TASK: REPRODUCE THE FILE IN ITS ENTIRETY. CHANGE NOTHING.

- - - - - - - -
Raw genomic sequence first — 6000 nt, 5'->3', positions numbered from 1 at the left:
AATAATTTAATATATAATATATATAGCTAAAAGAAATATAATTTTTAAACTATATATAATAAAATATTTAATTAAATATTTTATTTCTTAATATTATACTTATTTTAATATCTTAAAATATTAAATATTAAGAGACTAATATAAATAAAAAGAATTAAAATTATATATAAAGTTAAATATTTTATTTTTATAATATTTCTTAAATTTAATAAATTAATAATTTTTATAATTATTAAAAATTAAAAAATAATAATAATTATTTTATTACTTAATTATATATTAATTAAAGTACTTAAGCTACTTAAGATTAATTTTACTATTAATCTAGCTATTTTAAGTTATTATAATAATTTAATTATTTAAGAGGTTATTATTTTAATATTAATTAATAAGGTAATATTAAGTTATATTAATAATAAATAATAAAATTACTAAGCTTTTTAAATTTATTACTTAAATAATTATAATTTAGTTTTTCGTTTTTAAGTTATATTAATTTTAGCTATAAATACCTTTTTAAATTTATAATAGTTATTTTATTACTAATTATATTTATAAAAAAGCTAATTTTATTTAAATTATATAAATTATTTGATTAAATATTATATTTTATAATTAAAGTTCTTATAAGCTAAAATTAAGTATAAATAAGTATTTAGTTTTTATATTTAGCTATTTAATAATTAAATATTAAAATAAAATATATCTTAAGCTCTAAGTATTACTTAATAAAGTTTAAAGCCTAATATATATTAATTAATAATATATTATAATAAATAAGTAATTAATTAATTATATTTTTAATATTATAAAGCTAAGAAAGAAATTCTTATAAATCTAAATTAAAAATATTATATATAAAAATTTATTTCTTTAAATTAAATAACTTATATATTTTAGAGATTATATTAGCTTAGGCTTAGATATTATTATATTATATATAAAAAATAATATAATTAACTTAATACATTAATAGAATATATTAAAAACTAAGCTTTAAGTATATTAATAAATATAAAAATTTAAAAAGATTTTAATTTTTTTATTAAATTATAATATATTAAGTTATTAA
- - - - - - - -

Raw genomic sequence first — 6000 nt, 5'->3', positions numbered from 1 at the left:
AATAATTTAATATATAATATATATAGCTAAAAGAAATATAATTTTTAAACTATATATAATAAAATATTTAATTAAATATTTTATTTCTTAATATTATACTTATTTTAATATCTTAAAATATTAAATATTAAGAGACTAATATAAATAAAAAGAATTAAAATTATATATAAAGTTAAATATTTTATTTTTATAATATTTCTTAAATTTAATAAATTAATAATTTTTATAATTATTAAAAATTAAAAAATAATAATAATTATTTTATTACTTAATTATATATTAATTAAAGTACTTAAGCTACTTAAGATTAATTTTACTATTAATCTAGCTATTTTAAGTTATTATAATAATTTAATTATTTAAGAGGTTATTATTTTAATATTAATTAATAAGGTAATATTAAGTTATATTAATAATAAATAATAAAATTACTAAGCTTTTTAAATTTATTACTTAAATAATTATAATTTAGTTTTTCGTTTTTAAGTTATATTAATTTTAGCTATAAATACCTTTTTAAATTTATAATAGTTATTTTATTACTAATTATATTTATAAAAAAGCTAATTTTATTTAAATTATATAAATTATTTGATTAAATATTATATTTTATAATTAAAGTTCTTATAAGCTAAAATTAAGTATAAATAAGTATTTAGTTTTTATATTTAGCTATTTAATAATTAAATATTAAAATAAAATATATCTTAAGCTCTAAGTATTACTTAATAAAGTTTAAAGCCTAATATATATTAATTAATAATATATTATAATAAATAAGTAATTAATTAATTATATTTTTAATATTATAAAGCTAAGAAAGAAATTCTTATAAATCTAAATTAAAAATATTATATATAAAAATTTATTTCTTTAAATTAAATAACTTATATATTTTAGAGATTATATTAGCTTAGGCTTAGATATTATTATATTATATATAAAAAATAATATAATTAACTTAATACATTAATAGAATATATTAAAAACTAAGCTTTAAGTATATTAATAAATATAAAAATTTAAAAAGATTTTAATTTTTTTATTAAATTATAATATATTAAGTTATTAA